environmental design considerations n.
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  2. Solar Orientation • Becoming more important because of energy conservation. • NORTH SIDE – cooler – Because it is shaded • EAST SIDE – Cool – Gets little sun • WEST SIDE – Warm – Receives a lot of sun in the afternoon • SOUTH SIDE – Warmest – Almost constant exposure to the sun. • **The ideal orientation absorbs as much winter heat as possible and repels excessive summer heat.

  3. The sun is higher in the sky during the summer months.

  4. The Perfect Orientation • Would be to have a rotating house. • As this is not practical the most effective way is to design the roof overhang to its full effectiveness. • As the angle of the sun differs in the summer and the winter, the length of the overhang must be considered.

  5. WIND ORIENTATION • The term prevailing wind refers to the direction in which the wind typically blows. • The prevailing winds in Fergus blow from North to West but change depending on where you are. • This information can be found on the Internet by searching climate or microclimate of a region. • In planning a home site, select an area with protection from the prevailing WINTER winds • Landmass, other buildings and vegetation can provide protection from prevailing winds • Placing a home on the crest of a hill will provide the best view but it will also maximize the force of the wind. • The shape of a roof can deflect prevailing winds and the orientation of the house will affect wind flow around it.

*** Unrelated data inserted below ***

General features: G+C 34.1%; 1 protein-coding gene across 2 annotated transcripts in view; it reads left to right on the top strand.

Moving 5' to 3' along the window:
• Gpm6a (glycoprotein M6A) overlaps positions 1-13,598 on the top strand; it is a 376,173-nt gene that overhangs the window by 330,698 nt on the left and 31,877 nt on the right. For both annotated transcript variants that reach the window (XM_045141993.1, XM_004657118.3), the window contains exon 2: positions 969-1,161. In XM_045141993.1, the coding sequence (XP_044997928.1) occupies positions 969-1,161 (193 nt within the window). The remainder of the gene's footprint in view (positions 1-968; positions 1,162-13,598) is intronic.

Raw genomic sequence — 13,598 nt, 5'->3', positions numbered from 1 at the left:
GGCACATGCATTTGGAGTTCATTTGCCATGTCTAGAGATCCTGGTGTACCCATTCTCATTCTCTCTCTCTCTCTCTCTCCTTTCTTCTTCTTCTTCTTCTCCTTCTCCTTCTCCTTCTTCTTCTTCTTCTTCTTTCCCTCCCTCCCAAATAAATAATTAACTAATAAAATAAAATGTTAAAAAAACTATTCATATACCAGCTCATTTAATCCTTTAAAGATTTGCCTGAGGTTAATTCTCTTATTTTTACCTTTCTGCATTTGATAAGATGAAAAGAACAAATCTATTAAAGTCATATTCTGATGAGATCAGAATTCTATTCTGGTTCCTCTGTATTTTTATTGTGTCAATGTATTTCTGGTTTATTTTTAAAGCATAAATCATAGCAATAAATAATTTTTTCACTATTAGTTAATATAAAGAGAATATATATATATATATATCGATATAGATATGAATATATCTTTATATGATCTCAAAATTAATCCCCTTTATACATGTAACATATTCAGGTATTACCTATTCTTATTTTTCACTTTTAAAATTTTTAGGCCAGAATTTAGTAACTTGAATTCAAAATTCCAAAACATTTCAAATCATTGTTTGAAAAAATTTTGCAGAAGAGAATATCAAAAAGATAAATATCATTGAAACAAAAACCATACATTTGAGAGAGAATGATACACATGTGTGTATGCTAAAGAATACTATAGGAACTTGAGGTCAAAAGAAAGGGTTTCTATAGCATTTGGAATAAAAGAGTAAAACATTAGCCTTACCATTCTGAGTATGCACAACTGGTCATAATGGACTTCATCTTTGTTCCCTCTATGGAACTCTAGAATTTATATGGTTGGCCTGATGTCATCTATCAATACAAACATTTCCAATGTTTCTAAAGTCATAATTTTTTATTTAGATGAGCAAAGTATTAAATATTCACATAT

6. House Angle Breaking Wind Force

  7. NOISE ORIENTATION • Locate rooms requiring quiet away from the source of the noise. • Isulation helps • Trees baffle noise • Earth berms baffle noise • Control vehicular traffic

  8. LOT ORIENTATION • The lot orientation is affected by the size of the lot, the zoning bylaws that restrict the and setback and the access (location of driveway and parking) to the structure. • Small lots present small flexibility

  9. SOIL CONSIDERATIONS • The stability of structures relies heavily on what we put the structure on • Questions that need to be answered about the soil when looking at placing a new structure on it include: • How much weight can be placed on it? (lbs/sq.ft) • How much settlement can be expected? • How will the soil act under wet and dry conditions? • What is the best type of foundation to use? • What kind of drainage is there?

  10. 2 Basic Classes of Soil • 1. Cohesive Soil – One who’s particles tend to stick together, especially when moist. (example clay, silt) • 2. Cohesiveless Soil – One who’s particles do not have the tendancy to stick together under any given conditions (example, sand and gravel)

  11. TERRAIN CONSIDERATIONS • A single level or two storey home is well suited to a level or gently sloping site. • Sloping sites are more suitable for back splits or other multilevel homes.

  12. Homework Assignment • Consider the type of lots that would be best suited for a 2-Storey Home, a Bungalow and a Multi Level home. • Next create a list of advantages and disadvantages for these types of homes.

  13. Homework Assignment